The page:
7. Take a ghost tour
Edinburgh has a spooky history and there are many tours that illuminate the city’s eerie past by taking you around to graveyards and through underground tunnels. Even if you don’t believe in ghosts, the tours take you to some old and interesting parts of Edinburgh. Don’t miss the Ghost Bus tour as well as a tour of the Vaults (the underground tunnels below the city) — both of which you do at night!
8. Drink some scotch
Learn how scotch is made by touring the Scotch Whisky Experience. It’s part museum, part interactive attraction (there’s even a barrel ride where you sit in a fake barrel and learn about the whisky-making process). There are also exhibits to show you the history of Scotland’s famous drink and how it came to hold such a revered place in the culture. Prices vary depending on what type of tour you want but begin at 17 GBP.
9. Celebrate Hogmanay
Hogmanay is one of the world’s biggest and most famous New Year’s Eve celebrations. Tens of thousands of people gather in the city streets to celebrate with torchlight processions, concerts, and fireworks. Prepare yourself for lots of drinking, holiday festivities, live music, and huge crowds. Book your accommodation far in advance as tens of thousands of people attend the festival.
10. Have fun at Camera Obscura
Founded in 1835, Camera Obscura is a fun and educational interactive museum. It’s home to over 100 exhibits that use light, mirrors, and technology to create stunning optical illusions. It’s located right in the heart of the Old Town making it easily accessible for anyone traveling with kids (or anyone who wants to indulge their inner child). It’s part science, part illusion, and all fun. Admission is 18 GBP.
11. Take a Harry Potter tour
If you’re a fan of J.K. Rowling’s epic fantasy series, be sure to book a spot on The Potter Trail, Edinburgh’s original Harry Potter tour. Tours are held daily and cover all the main sites in the city that relate to the books. The tour lasts 90 minutes and is accessible for both casual enthusiasts as well as die-hard fans. The tour is free, though make sure to tip your guides as well.
12. Visit St. Giles’ Cathedral
Also known as the High Kirk of Edinburgh, St. Giles’ Cathedral is located on the Royal Mile and was originally built in the 12th century. The current building dates to the 14th century and was formerly a Roman Catholic Cathedral (St. Giles is now part of the Church of Scotland). In addition to the beautiful and austere interior, the cathedral is home to some noteworthy monuments, including one to famed Scottish author Robert Louis Stevenson, who wrote Treasure Island and The Strange Case of Dr. Jekyll and Mr. Hyde. Admission is free. Remember that this is a place of worship, so dress respectfully.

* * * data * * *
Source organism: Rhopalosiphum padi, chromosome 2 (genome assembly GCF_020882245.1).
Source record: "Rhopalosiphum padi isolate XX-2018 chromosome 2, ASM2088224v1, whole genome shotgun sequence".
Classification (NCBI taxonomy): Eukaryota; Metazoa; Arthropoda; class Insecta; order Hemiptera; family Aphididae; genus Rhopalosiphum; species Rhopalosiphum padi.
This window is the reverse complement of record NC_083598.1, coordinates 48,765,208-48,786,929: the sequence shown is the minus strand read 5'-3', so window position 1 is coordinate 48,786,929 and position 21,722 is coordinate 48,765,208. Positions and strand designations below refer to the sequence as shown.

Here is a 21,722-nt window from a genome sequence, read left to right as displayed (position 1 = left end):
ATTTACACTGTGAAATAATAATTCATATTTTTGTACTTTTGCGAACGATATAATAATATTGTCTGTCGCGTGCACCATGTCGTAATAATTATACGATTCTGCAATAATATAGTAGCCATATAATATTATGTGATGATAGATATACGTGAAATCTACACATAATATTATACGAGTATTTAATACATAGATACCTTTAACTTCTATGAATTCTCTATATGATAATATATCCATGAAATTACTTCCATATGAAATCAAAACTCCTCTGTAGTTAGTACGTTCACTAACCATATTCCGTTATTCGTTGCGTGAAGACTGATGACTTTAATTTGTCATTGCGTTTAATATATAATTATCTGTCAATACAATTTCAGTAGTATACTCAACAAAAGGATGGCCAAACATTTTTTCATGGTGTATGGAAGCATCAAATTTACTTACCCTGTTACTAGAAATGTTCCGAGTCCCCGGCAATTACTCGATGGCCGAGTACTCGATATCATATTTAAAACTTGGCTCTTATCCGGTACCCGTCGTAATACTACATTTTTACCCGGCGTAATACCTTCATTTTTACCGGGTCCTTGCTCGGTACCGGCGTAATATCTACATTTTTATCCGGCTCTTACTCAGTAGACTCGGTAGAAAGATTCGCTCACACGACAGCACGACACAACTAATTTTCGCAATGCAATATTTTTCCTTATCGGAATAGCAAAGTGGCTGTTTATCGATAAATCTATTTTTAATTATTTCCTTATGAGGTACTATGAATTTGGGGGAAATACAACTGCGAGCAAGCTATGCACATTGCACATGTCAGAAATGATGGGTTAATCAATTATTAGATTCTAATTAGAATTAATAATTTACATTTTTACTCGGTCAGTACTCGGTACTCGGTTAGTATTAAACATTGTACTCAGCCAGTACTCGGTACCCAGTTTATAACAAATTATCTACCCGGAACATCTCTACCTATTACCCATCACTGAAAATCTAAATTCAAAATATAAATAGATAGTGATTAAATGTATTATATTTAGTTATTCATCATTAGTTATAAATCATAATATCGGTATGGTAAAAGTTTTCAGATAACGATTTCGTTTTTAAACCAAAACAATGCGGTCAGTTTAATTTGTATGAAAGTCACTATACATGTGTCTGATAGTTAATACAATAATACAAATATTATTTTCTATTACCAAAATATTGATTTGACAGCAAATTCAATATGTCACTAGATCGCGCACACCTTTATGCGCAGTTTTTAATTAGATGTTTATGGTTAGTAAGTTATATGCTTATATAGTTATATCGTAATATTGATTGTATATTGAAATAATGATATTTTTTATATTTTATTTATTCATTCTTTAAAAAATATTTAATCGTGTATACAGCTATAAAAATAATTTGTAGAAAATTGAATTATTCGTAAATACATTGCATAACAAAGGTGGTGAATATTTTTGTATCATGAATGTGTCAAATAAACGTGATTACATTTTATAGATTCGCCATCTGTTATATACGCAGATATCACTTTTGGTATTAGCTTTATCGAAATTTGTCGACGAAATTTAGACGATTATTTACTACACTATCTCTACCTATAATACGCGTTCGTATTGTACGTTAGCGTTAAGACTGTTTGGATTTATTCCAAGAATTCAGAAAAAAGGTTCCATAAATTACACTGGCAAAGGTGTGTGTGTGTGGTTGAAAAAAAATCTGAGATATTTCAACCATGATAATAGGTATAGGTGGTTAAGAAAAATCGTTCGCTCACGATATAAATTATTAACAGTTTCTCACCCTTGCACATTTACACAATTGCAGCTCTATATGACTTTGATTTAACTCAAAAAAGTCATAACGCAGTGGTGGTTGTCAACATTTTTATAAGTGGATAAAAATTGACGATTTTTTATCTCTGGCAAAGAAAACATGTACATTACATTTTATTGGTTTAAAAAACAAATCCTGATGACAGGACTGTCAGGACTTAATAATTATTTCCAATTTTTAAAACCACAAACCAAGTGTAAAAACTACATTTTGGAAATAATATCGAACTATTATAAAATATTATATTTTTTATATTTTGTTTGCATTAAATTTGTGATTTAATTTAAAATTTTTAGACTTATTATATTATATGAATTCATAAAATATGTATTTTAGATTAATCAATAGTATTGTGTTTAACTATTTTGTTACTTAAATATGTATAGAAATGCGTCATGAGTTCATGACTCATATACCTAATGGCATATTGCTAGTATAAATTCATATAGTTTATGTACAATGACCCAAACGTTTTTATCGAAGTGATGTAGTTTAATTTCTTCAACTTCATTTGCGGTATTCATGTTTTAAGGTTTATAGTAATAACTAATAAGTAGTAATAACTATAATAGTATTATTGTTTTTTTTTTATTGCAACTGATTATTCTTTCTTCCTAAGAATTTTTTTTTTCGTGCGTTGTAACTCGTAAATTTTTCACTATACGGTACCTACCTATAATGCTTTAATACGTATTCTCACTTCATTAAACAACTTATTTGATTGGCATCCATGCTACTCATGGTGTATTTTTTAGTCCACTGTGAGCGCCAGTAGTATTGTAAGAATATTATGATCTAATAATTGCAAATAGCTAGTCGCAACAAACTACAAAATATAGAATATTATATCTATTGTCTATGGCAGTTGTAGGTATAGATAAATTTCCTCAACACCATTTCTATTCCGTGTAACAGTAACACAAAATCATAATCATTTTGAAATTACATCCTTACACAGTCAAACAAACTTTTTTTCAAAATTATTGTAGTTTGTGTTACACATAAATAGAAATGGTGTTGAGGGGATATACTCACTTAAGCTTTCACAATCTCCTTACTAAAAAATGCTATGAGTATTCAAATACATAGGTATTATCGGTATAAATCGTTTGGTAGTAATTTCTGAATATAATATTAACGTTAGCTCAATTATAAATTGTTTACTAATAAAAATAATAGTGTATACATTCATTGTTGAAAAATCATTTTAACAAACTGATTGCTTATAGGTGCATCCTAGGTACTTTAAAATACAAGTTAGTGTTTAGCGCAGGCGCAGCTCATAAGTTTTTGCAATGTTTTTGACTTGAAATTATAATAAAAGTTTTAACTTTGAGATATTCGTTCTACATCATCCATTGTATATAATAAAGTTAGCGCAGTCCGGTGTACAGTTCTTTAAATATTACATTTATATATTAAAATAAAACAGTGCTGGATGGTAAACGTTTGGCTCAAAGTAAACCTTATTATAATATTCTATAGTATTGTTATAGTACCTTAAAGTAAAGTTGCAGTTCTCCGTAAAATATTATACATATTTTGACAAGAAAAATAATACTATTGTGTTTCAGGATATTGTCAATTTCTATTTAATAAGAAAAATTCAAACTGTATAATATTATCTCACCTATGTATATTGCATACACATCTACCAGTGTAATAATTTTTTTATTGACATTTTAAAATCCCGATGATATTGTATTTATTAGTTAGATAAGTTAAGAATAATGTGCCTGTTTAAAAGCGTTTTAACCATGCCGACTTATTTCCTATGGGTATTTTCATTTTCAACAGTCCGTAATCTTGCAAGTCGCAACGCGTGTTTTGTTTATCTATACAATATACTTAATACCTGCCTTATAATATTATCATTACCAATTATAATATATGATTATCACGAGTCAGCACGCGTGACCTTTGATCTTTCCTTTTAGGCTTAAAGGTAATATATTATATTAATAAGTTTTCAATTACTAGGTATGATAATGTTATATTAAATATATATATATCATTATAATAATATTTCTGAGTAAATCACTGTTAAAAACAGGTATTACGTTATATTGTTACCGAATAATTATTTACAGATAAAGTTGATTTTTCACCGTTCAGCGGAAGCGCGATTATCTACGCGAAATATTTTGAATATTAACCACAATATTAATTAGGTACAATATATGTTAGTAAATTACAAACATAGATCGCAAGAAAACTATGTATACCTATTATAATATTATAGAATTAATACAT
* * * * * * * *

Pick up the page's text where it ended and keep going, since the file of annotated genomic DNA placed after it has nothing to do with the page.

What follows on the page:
For more information on other cities in Scotland, check out these guides:
Edinburgh Travel Costs
Hostel prices – Most 4-8-bed dorms cost 16-22 GBP, while a bed in a dorm with 10 or more beds costs 12-14 GBP per night. Prices tend to rise a few pounds in the summer and drop a few in the winter. Private double rooms cost 50-75 GBP per night.
Free Wi-Fi and lockers are standard and most hostels also have self-catering facilities. Free breakfast is rare, but a few hostels in the city do offer it. Be sure to book those hostels in advance if it’s a priority.
Budget hotel prices – Budget hotels cost around 50-65 GBP per night. These usually include free Wi-Fi and some offer free breakfast.
A private Airbnb room costs 30 GBP per night while entire homes/apartments start at 55 GBP per night (though most cost 70 GBP per night or more).
For those traveling with a tent, camping is another option here — especially if you head out to the nearby Loch Lomond National Park. Expect to pay around 17 GBP per night for a basic plot (which is just a flat space for a tent; electricity is generally not included). Most parks close for the winter, so availability is limited come late October/early November. If you’re in a car or campervan, you can use the app ‘park4night’ to find paid overnight parking, free overnight parking, and campgrounds.
Food – Scottish food is hearty, heavy, and filling. Seafood is abundant, and popular traditional dishes include blood pudding, minced beef, fish and chips, smoked herring, neeps and tatties (turnips and potatoes), and of course haggis (a dish composed of minced sheep’s organs and spices inside a sheep’s stomach casing). Porridge is a common breakfast choice, though a larger breakfast of sausage, eggs, beans, and bread is not uncommon either. Sticky toffee pudding is a favorite dessert, and of course, you can’t visit Scotland without sampling some scotch.
Expect to pay around 10-12 GBP for a basic meal like a Scottish breakfast or haggis. For pub food like fish and chips or a burger, prices are usually between 15-25 GBP. For a full three-course meal at a mid-range restaurant, prices begin around 30 GBP.
A pint of beer is 4 GBP while a glass of wine is around 5.50 GBP. A latte or cappuccino is around 2.70 GBP.
A classic fish and chips from a no-frills takeaway spot is around 6 GBP. Chinese takeout is around 8-10 GBP, while a basic fast food combo meal (think McDonald’s) costs around 6 GBP. Street food (like from a food truck) costs around 6-8 GBP.
The Mosque Kitchen is one of the cheapest restaurants in the entire city. You can get an excellent meal there for 6-8 GBP.
For a week’s worth of groceries, expect to pay 40-60 GBP. This covers basic staples like pasta, rice, seasonal produce, and some meat. The cheapest supermarkets to look out for are Aldi, Lidl, Asda, and Tesco.
Backpacking Edinburgh Suggested Budgets